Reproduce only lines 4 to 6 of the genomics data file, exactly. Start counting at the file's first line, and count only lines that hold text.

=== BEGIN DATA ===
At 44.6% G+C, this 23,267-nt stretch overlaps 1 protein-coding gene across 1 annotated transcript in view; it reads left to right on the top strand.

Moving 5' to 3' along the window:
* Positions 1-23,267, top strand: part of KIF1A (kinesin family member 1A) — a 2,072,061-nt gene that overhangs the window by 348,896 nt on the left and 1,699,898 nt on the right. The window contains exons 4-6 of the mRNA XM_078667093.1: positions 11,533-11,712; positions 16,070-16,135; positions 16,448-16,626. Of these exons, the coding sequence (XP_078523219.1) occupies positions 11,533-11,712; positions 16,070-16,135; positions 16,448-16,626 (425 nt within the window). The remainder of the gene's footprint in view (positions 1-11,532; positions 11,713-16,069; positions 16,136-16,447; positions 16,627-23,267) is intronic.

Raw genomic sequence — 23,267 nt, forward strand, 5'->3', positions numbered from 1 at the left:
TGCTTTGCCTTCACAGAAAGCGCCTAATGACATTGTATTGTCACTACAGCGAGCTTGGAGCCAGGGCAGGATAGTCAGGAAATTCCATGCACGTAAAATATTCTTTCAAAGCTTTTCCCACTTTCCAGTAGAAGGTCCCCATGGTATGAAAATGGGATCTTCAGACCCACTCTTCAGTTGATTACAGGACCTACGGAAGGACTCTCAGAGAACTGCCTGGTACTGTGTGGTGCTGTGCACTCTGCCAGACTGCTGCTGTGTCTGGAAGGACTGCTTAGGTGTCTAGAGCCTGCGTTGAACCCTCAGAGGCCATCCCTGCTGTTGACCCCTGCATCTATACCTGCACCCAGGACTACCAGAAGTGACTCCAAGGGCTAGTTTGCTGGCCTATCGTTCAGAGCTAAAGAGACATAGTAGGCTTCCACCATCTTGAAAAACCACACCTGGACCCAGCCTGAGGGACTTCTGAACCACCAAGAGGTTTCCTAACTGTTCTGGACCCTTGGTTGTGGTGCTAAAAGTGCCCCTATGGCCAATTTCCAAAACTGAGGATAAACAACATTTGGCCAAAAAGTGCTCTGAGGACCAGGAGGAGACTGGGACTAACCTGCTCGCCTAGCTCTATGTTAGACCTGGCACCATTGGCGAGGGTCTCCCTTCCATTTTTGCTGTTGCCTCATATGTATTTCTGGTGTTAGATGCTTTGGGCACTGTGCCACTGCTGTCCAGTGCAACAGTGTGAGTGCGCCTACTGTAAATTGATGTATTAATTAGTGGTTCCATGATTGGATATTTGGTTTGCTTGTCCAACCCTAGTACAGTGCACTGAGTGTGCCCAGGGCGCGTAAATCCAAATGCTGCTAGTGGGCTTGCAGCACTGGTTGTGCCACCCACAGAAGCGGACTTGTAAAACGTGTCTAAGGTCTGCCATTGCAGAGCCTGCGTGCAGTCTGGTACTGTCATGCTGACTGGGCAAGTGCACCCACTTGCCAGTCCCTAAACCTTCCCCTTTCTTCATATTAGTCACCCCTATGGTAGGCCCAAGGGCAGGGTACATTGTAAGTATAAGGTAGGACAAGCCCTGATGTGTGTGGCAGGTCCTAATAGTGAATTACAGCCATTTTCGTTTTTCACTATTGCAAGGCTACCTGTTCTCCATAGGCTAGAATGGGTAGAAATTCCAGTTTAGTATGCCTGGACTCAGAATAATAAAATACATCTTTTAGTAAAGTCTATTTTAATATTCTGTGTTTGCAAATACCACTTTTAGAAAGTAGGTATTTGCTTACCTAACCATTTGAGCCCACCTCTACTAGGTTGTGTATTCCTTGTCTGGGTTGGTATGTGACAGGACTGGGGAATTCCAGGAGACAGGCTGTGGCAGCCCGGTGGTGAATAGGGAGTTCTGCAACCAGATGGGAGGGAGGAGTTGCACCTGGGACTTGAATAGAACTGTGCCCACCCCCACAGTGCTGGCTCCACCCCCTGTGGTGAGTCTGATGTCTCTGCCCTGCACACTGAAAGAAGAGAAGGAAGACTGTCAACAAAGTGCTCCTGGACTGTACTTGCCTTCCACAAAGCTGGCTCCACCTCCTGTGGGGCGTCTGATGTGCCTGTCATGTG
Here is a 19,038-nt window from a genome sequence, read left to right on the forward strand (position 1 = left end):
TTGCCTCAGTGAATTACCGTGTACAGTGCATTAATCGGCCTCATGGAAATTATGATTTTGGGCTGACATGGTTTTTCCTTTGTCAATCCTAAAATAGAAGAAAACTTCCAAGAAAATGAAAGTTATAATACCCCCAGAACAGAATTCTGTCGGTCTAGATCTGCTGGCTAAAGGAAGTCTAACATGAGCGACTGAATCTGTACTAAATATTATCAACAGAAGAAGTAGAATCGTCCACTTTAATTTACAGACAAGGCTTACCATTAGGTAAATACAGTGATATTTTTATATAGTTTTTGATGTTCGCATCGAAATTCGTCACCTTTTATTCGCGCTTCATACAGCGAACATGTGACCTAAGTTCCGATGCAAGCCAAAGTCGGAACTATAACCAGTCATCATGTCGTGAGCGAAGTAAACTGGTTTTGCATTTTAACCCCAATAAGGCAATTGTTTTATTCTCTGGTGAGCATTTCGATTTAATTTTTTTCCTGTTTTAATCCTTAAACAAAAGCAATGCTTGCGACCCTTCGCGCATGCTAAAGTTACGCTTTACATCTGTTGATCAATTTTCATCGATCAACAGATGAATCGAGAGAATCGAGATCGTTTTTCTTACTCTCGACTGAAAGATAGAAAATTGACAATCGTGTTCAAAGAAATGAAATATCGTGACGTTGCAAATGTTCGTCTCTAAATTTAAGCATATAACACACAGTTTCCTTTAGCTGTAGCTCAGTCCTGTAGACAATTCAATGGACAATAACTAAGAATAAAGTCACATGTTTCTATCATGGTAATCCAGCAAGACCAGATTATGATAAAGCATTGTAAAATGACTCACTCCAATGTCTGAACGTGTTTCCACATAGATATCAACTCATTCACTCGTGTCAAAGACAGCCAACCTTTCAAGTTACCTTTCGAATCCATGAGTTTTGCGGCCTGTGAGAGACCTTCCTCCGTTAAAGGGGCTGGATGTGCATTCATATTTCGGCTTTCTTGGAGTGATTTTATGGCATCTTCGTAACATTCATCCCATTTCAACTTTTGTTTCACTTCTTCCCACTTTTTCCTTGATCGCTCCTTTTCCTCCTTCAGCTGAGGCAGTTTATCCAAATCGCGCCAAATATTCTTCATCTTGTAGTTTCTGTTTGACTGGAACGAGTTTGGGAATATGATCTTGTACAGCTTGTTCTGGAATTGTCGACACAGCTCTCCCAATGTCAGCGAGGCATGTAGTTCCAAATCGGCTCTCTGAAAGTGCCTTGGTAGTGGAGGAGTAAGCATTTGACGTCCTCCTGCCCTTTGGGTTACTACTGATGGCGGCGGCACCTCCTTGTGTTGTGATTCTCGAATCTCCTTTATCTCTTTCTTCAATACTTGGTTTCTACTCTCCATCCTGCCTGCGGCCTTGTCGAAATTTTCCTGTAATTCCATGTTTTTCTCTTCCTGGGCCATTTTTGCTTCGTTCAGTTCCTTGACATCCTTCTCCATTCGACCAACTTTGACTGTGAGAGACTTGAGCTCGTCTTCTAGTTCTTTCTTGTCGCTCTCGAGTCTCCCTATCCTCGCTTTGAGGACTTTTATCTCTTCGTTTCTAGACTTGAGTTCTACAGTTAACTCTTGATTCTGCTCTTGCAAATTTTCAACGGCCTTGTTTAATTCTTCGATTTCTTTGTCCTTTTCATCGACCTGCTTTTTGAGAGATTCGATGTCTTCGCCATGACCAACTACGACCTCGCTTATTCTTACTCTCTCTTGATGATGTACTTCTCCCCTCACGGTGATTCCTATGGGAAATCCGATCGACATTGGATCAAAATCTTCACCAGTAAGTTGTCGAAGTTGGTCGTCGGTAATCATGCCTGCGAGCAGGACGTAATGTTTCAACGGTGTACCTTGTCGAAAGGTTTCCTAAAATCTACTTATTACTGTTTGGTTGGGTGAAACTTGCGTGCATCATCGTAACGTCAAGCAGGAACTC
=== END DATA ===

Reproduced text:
Raw genomic sequence — 23,267 nt, forward strand, 5'->3', positions numbered from 1 at the left:
TGCTTTGCCTTCACAGAAAGCGCCTAATGACATTGTATTGTCACTACAGCGAGCTTGGAGCCAGGGCAGGATAGTCAGGAAATTCCATGCACGTAAAATATTCTTTCAAAGCTTTTCCCACTTTCCAGTAGAAGGTCCCCATGGTATGAAAATGGGATCTTCAGACCCACTCTTCAGTTGATTACAGGACCTACGGAAGGACTCTCAGAGAACTGCCTGGTACTGTGTGGTGCTGTGCACTCTGCCAGACTGCTGCTGTGTCTGGAAGGACTGCTTAGGTGTCTAGAGCCTGCGTTGAACCCTCAGAGGCCATCCCTGCTGTTGACCCCTGCATCTATACCTGCACCCAGGACTACCAGAAGTGACTCCAAGGGCTAGTTTGCTGGCCTATCGTTCAGAGCTAAAGAGACATAGTAGGCTTCCACCATCTTGAAAAACCACACCTGGACCCAGCCTGAGGGACTTCTGAACCACCAAGAGGTTTCCTAACTGTTCTGGACCCTTGGTTGTGGTGCTAAAAGTGCCCCTATGGCCAATTTCCAAAACTGAGGATAAACAACATTTGGCCAAAAAGTGCTCTGAGGACCAGGAGGAGACTGGGACTAACCTGCTCGCCTAGCTCTATGTTAGACCTGGCACCATTGGCGAGGGTCTCCCTTCCATTTTTGCTGTTGCCTCATATGTATTTCTGGTGTTAGATGCTTTGGGCACTGTGCCACTGCTGTCCAGTGCAACAGTGTGAGTGCGCCTACTGTAAATTGATGTATTAATTAGTGGTTCCATGATTGGATATTTGGTTTGCTTGTCCAACCCTAGTACAGTGCACTGAGTGTGCCCAGGGCGCGTAAATCCAAATGCTGCTAGTGGGCTTGCAGCACTGGTTGTGCCACCCACAGAAGCGGACTTGTAAAACGTGTCTAAGGTCTGCCATTGCAGAGCCTGCGTGCAGTCTGGTACTGTCATGCTGACTGGGCAAGTGCACCCACTTGCCAGTCCCTAAACCTTCCCCTTTCTTCATATTAGTCACCCCTATGGTAGGCCCAAGGGCAGGGTACATTGTAAGTATAAGGTAGGACAAGCCCTGATGTGTGTGGCAGGTCCTAATAGTGAATTACAGCCATTTTCGTTTTTCACTATTGCAAGGCTACCTGTTCTCCATAGGCTAGAATGGGTAGAAATTCCAGTTTAGTATGCCTGGACTCAGAATAATAAAATACATCTTTTAGTAAAGTCTATTTTAATATTCTGTGTTTGCAAATACCACTTTTAGAAAGTAGGTATTTGCTTACCTAACCATTTGAGCCCACCTCTACTAGGTTGTGTATTCCTTGTCTGGGTTGGTATGTGACAGGACTGGGGAATTCCAGGAGACAGGCTGTGGCAGCCCGGTGGTGAATAGGGAGTTCTGCAACCAGATGGGAGGGAGGAGTTGCACCTGGGACTTGAATAGAACTGTGCCCACCCCCACAGTGCTGGCTCCACCCCCTGTGGTGAGTCTGATGTCTCTGCCCTGCACACTGAAAGAAGAGAAGGAAGACTGTCAACAAAGTGCTCCTGGACTGTACTTGCCTTCCACAAAGCTGGCTCCACCTCCTGTGGGGCGTCTGATGTGCCTGTCATGTG
Here is a 19,038-nt window from a genome sequence, read left to right on the forward strand (position 1 = left end):